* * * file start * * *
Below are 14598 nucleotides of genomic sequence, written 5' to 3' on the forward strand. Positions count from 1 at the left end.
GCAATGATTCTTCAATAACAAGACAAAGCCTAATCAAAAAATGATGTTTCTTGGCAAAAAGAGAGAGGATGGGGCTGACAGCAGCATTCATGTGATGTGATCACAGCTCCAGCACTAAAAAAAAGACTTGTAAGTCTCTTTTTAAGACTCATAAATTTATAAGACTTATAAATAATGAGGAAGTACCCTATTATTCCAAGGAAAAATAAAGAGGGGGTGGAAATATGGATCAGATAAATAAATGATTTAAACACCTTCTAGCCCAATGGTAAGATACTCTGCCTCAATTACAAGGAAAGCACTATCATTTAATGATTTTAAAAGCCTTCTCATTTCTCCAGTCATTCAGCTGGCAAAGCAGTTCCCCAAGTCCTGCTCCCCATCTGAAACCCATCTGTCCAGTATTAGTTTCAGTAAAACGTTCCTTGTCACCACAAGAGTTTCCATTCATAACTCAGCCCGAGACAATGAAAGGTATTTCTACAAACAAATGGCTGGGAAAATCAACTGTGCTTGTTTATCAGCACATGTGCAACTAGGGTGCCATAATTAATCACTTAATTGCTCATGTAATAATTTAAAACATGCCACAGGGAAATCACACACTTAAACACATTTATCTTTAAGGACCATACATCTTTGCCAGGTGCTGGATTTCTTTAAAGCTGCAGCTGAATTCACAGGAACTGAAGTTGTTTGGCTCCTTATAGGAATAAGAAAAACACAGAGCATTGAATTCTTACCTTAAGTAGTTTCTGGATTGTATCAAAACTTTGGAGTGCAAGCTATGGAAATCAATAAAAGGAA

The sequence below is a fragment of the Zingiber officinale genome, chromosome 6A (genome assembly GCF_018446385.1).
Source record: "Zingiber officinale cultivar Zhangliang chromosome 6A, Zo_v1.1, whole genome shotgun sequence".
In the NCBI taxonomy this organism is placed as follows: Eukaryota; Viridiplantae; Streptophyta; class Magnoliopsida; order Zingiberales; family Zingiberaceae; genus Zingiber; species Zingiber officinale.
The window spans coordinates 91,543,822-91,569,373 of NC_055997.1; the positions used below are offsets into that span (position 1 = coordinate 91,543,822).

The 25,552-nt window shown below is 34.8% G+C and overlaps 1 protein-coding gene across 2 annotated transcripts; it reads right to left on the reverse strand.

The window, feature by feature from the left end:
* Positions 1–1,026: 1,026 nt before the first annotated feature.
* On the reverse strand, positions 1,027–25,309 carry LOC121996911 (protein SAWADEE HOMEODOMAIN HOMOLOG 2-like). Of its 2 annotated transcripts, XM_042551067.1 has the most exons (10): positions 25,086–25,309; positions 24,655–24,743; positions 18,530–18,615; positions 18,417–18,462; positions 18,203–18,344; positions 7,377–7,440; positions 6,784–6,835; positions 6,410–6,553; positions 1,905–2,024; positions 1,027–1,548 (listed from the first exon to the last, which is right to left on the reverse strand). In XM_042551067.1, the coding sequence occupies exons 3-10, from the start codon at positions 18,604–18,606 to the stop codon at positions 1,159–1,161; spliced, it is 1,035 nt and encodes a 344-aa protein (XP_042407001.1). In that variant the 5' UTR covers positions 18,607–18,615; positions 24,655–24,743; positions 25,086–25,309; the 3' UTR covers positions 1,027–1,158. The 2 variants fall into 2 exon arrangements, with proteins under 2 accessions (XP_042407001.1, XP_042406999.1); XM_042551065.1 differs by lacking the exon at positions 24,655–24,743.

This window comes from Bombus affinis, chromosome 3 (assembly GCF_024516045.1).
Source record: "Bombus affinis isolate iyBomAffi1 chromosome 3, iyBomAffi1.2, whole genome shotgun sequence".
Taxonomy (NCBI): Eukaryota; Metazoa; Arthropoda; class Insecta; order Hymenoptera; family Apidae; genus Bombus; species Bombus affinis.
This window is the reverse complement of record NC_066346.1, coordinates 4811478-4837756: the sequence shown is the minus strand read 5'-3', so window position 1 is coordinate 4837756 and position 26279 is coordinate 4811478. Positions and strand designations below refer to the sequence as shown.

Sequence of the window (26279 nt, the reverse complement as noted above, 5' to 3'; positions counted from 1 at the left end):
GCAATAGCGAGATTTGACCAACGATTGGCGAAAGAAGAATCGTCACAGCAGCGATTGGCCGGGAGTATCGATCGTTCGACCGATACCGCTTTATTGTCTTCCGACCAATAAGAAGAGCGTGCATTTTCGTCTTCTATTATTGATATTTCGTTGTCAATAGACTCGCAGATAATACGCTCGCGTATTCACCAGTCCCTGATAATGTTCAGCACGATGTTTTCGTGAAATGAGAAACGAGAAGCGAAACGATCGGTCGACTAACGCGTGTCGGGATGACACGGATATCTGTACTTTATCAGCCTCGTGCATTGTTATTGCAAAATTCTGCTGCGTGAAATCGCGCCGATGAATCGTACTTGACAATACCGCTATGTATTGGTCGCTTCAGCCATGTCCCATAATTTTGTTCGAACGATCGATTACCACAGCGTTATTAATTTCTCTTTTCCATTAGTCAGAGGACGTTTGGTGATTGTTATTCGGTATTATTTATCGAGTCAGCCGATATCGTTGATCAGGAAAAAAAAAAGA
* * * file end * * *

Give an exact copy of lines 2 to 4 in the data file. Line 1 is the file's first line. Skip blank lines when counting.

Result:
GCAATGATTCTTCAATAACAAGACAAAGCCTAATCAAAAAATGATGTTTCTTGGCAAAAAGAGAGAGGATGGGGCTGACAGCAGCATTCATGTGATGTGATCACAGCTCCAGCACTAAAAAAAAGACTTGTAAGTCTCTTTTTAAGACTCATAAATTTATAAGACTTATAAATAATGAGGAAGTACCCTATTATTCCAAGGAAAAATAAAGAGGGGGTGGAAATATGGATCAGATAAATAAATGATTTAAACACCTTCTAGCCCAATGGTAAGATACTCTGCCTCAATTACAAGGAAAGCACTATCATTTAATGATTTTAAAAGCCTTCTCATTTCTCCAGTCATTCAGCTGGCAAAGCAGTTCCCCAAGTCCTGCTCCCCATCTGAAACCCATCTGTCCAGTATTAGTTTCAGTAAAACGTTCCTTGTCACCACAAGAGTTTCCATTCATAACTCAGCCCGAGACAATGAAAGGTATTTCTACAAACAAATGGCTGGGAAAATCAACTGTGCTTGTTTATCAGCACATGTGCAACTAGGGTGCCATAATTAATCACTTAATTGCTCATGTAATAATTTAAAACATGCCACAGGGAAATCACACACTTAAACACATTTATCTTTAAGGACCATACATCTTTGCCAGGTGCTGGATTTCTTTAAAGCTGCAGCTGAATTCACAGGAACTGAAGTTGTTTGGCTCCTTATAGGAATAAGAAAAACACAGAGCATTGAATTCTTACCTTAAGTAGTTTCTGGATTGTATCAAAACTTTGGAGTGCAAGCTATGGAAATCAATAAAAGGAA

The sequence below is a fragment of the Zingiber officinale genome, chromosome 6A (genome assembly GCF_018446385.1).
Source record: "Zingiber officinale cultivar Zhangliang chromosome 6A, Zo_v1.1, whole genome shotgun sequence".